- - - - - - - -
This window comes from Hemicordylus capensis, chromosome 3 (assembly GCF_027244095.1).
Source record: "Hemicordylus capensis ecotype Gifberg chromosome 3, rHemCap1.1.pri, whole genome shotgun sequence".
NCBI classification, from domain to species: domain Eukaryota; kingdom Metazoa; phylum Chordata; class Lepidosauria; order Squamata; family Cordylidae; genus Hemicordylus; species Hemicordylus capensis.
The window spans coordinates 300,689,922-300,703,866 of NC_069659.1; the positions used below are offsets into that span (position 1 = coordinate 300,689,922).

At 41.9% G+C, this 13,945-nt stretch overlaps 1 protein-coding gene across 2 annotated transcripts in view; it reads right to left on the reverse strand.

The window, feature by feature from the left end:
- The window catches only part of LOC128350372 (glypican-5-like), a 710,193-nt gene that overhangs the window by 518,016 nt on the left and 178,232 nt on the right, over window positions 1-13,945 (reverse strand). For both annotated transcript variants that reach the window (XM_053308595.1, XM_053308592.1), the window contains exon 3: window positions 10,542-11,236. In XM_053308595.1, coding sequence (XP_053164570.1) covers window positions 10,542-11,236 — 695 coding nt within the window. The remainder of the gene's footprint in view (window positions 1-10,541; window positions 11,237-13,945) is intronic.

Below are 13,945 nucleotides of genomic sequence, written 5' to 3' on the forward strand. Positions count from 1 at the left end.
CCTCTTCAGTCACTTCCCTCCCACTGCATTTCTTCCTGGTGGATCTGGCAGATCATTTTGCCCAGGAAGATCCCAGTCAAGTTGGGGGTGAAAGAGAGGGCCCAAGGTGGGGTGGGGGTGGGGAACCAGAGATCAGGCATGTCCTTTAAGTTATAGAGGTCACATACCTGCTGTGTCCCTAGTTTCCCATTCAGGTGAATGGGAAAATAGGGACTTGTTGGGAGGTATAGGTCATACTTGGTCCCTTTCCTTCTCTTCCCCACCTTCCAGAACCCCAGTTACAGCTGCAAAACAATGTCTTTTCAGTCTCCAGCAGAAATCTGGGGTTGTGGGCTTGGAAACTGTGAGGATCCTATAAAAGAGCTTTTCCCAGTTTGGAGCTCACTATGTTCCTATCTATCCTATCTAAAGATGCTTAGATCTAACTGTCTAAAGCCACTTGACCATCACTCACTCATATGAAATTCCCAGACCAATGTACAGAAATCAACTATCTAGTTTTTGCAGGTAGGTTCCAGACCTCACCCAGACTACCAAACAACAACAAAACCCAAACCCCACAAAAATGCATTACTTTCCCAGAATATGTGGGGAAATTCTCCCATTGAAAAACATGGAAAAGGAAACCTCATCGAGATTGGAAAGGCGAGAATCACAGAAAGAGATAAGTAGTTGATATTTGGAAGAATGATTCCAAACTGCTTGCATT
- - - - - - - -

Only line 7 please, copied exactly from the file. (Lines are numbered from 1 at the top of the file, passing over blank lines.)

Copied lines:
- The window catches only part of LOC128350372 (glypican-5-like), a 710,193-nt gene that overhangs the window by 518,016 nt on the left and 178,232 nt on the right, over window positions 1-13,945 (reverse strand). For both annotated transcript variants that reach the window (XM_053308595.1, XM_053308592.1), the window contains exon 3: window positions 10,542-11,236. In XM_053308595.1, coding sequence (XP_053164570.1) covers window positions 10,542-11,236 — 695 coding nt within the window. The remainder of the gene's footprint in view (window positions 1-10,541; window positions 11,237-13,945) is intronic.